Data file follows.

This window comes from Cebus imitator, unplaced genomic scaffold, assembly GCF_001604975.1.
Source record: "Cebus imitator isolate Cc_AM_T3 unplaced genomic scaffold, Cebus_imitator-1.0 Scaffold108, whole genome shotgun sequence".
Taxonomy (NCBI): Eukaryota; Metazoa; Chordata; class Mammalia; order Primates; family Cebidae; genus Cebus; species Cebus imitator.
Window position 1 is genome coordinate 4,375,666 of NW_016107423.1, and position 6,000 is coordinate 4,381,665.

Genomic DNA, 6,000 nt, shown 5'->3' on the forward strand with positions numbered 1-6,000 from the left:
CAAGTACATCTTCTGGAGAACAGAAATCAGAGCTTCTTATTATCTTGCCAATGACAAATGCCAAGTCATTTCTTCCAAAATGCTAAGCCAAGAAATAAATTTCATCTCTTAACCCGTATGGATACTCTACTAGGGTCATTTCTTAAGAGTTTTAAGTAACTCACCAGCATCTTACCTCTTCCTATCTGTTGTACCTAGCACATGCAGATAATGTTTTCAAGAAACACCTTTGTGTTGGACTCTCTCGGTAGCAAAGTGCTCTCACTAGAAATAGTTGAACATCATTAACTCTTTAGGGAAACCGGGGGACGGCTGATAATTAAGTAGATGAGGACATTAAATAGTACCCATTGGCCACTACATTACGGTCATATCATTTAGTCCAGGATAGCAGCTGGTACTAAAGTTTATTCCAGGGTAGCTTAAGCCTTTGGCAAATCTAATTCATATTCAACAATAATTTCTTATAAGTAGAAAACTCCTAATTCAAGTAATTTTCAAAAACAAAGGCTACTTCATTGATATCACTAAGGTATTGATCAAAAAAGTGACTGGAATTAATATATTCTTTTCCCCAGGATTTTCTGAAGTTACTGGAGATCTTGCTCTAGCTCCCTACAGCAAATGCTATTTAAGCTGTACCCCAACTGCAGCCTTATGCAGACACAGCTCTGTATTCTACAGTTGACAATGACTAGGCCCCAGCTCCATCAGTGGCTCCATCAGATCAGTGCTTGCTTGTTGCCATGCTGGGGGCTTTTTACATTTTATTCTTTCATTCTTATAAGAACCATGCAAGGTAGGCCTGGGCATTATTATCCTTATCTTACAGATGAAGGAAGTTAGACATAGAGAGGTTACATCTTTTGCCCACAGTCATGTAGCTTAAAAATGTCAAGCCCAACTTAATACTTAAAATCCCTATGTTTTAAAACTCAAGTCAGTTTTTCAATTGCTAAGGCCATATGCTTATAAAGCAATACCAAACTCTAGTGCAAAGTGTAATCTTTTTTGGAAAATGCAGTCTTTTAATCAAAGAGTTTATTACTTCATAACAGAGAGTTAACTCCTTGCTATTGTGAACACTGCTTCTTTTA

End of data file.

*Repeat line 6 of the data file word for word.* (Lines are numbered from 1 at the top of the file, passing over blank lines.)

CAAGTACATCTTCTGGAGAACAGAAATCAGAGCTTCTTATTATCTTGCCAATGACAAATGCCAAGTCATTTCTTCCAAAATGCTAAGCCAAGAAATAAATTTCATCTCTTAACCCGTATGGATACTCTACTAGGGTCATTTCTTAAGAGTTTTAAGTAACTCACCAGCATCTTACCTCTTCCTATCTGTTGTACCTAGCACATGCAGATAATGTTTTCAAGAAACACCTTTGTGTTGGACTCTCTCGGTAGCAAAGTGCTCTCACTAGAAATAGTTGAACATCATTAACTCTTTAGGGAAACCGGGGGACGGCTGATAATTAAGTAGATGAGGACATTAAATAGTACCCATTGGCCACTACATTACGGTCATATCATTTAGTCCAGGATAGCAGCTGGTACTAAAGTTTATTCCAGGGTAGCTTAAGCCTTTGGCAAATCTAATTCATATTCAACAATAATTTCTTATAAGTAGAAAACTCCTAATTCAAGTAATTTTCAAAAACAAAGGCTACTTCATTGATATCACTAAGGTATTGATCAAAAAAGTGACTGGAATTAATATATTCTTTTCCCCAGGATTTTCTGAAGTTACTGGAGATCTTGCTCTAGCTCCCTACAGCAAATGCTATTTAAGCTGTACCCCAACTGCAGCCTTATGCAGACACAGCTCTGTATTCTACAGTTGACAATGACTAGGCCCCAGCTCCATCAGTGGCTCCATCAGATCAGTGCTTGCTTGTTGCCATGCTGGGGGCTTTTTACATTTTATTCTTTCATTCTTATAAGAACCATGCAAGGTAGGCCTGGGCATTATTATCCTTATCTTACAGATGAAGGAAGTTAGACATAGAGAGGTTACATCTTTTGCCCACAGTCATGTAGCTTAAAAATGTCAAGCCCAACTTAATACTTAAAATCCCTATGTTTTAAAACTCAAGTCAGTTTTTCAATTGCTAAGGCCATATGCTTATAAAGCAATACCAAACTCTAGTGCAAAGTGTAATCTTTTTTGGAAAATGCAGTCTTTTAATCAAAGAGTTTATTACTTCATAACAGAGAGTTAACTCCTTGCTATTGTGAACACTGCTTCTTTTA